A new chairman and a new chief executive have taken the board and management down a more "inclusive" line, becoming consultative and open, listening more to the opinions and concerns of suppliers.

It is devolving more responsibility to regional management, is making sure its pricing is more transparent and has taken a lead with new procurement initiatives.

A deal with high-performance lamb producer Rissington Breedline to supply British high-end retailer Marks & Spencer with quality product is an indication of where the industry's future lies.

"I can see a subtle and detectable change as farmers respond to the new openness," he says.

Crucial to this in the North Island is the need to strengthen the level of confidence and trust between the company, its field representatives and farmer suppliers.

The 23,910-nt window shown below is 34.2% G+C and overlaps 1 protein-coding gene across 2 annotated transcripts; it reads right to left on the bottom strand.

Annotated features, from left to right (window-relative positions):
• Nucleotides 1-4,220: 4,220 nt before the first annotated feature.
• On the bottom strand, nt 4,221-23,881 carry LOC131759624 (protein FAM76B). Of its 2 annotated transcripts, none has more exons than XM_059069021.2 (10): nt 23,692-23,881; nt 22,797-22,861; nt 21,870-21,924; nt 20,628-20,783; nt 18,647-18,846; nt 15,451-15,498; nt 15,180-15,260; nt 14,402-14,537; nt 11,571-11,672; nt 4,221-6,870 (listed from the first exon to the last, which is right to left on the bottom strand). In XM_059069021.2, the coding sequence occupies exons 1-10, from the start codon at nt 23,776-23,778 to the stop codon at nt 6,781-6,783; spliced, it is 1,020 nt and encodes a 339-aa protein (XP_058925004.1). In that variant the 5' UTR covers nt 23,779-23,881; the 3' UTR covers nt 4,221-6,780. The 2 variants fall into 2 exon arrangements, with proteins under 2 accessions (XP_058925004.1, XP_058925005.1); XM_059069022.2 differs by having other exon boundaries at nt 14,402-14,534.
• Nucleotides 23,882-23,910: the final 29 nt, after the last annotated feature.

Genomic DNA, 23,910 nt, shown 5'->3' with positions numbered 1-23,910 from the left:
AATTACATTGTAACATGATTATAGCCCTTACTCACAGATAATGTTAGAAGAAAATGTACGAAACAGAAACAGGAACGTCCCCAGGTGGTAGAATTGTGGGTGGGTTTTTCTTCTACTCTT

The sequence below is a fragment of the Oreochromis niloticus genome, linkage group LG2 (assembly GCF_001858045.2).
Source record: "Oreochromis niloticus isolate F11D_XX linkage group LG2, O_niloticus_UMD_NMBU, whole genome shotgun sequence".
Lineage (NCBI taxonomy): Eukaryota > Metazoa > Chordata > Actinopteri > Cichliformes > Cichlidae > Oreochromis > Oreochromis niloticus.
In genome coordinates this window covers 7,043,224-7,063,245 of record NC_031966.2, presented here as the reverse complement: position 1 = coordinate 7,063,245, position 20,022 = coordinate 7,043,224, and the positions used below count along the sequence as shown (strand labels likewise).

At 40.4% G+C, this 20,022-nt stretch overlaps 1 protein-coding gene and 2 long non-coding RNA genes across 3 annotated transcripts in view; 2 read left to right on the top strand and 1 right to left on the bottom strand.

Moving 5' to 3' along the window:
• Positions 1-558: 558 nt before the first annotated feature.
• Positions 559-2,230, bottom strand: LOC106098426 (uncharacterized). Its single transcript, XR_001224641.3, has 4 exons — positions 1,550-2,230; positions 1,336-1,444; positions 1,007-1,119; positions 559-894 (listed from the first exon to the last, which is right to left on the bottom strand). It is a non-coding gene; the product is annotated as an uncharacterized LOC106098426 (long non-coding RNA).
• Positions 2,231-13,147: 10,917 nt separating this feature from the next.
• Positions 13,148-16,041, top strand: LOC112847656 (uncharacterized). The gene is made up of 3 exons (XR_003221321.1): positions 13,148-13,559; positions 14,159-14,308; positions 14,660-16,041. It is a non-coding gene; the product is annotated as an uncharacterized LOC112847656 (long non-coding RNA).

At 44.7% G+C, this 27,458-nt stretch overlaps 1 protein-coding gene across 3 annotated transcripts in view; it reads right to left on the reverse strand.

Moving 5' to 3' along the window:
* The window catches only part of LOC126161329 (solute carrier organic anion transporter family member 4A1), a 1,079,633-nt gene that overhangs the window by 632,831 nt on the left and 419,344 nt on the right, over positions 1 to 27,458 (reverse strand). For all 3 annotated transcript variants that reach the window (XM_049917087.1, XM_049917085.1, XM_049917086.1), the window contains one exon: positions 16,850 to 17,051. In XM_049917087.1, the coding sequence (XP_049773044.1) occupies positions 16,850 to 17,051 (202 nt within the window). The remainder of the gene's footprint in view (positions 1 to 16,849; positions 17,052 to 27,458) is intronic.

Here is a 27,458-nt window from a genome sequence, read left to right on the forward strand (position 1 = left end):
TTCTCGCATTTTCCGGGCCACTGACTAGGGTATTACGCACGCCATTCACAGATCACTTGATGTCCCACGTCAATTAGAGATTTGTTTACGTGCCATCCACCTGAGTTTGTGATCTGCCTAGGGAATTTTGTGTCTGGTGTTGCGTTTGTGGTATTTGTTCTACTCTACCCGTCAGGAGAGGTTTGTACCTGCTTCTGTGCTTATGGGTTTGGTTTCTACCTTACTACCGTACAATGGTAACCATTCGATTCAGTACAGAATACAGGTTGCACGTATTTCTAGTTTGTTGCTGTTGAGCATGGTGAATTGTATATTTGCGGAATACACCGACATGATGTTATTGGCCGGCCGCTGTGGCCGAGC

"The more we know and understand each other's business, the more we will prosper in the good times and the better we will battle our way through the bad. We must act as a team."

Mr Mabin, 48, took over the family farm in the mid 80s, a time of great turmoil in the meat industry.

When the subsidies that had cocooned the sheep industry were removed he made the radical decision to sell all his sheep and go into bulls.

 "It was a no-brainer," he says. "I knew that half my sheep income came from the subsidy and I was going to lose that. Still, a lot of people said I was mad."

He kept some deer and for the next 10 years velvet prices underpinned finances when beef prices fell. His next big move came in the mid-90s.